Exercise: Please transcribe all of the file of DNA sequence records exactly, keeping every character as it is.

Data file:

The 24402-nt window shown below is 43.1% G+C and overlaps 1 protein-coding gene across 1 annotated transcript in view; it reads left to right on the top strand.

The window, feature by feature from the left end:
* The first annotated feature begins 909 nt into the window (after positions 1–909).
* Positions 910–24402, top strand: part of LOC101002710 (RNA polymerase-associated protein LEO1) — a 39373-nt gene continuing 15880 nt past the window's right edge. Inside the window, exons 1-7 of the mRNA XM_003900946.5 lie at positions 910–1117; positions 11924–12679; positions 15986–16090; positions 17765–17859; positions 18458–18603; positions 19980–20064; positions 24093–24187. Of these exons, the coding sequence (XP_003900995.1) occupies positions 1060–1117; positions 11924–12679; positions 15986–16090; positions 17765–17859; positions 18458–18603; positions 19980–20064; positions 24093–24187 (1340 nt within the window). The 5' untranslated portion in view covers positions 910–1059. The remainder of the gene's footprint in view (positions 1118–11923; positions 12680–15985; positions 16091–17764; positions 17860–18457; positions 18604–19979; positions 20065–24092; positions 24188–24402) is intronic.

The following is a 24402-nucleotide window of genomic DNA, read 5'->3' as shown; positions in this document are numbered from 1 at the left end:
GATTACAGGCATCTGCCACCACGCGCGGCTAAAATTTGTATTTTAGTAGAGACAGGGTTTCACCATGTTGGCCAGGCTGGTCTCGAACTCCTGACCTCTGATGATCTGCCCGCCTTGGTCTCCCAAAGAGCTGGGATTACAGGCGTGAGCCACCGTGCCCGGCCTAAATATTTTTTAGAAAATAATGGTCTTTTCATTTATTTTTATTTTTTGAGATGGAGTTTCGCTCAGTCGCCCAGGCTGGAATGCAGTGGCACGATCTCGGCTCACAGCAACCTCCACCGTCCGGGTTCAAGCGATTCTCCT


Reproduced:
The 24402-nt window shown below is 43.1% G+C and overlaps 1 protein-coding gene across 1 annotated transcript in view; it reads left to right on the top strand.

The window, feature by feature from the left end:
* The first annotated feature begins 909 nt into the window (after positions 1–909).
* Positions 910–24402, top strand: part of LOC101002710 (RNA polymerase-associated protein LEO1) — a 39373-nt gene continuing 15880 nt past the window's right edge. Inside the window, exons 1-7 of the mRNA XM_003900946.5 lie at positions 910–1117; positions 11924–12679; positions 15986–16090; positions 17765–17859; positions 18458–18603; positions 19980–20064; positions 24093–24187. Of these exons, the coding sequence (XP_003900995.1) occupies positions 1060–1117; positions 11924–12679; positions 15986–16090; positions 17765–17859; positions 18458–18603; positions 19980–20064; positions 24093–24187 (1340 nt within the window). The 5' untranslated portion in view covers positions 910–1059. The remainder of the gene's footprint in view (positions 1118–11923; positions 12680–15985; positions 16091–17764; positions 17860–18457; positions 18604–19979; positions 20065–24092; positions 24188–24402) is intronic.

The following is a 24402-nucleotide window of genomic DNA, read 5'->3' as shown; positions in this document are numbered from 1 at the left end:
GATTACAGGCATCTGCCACCACGCGCGGCTAAAATTTGTATTTTAGTAGAGACAGGGTTTCACCATGTTGGCCAGGCTGGTCTCGAACTCCTGACCTCTGATGATCTGCCCGCCTTGGTCTCCCAAAGAGCTGGGATTACAGGCGTGAGCCACCGTGCCCGGCCTAAATATTTTTTAGAAAATAATGGTCTTTTCATTTATTTTTATTTTTTGAGATGGAGTTTCGCTCAGTCGCCCAGGCTGGAATGCAGTGGCACGATCTCGGCTCACAGCAACCTCCACCGTCCGGGTTCAAGCGATTCTCCT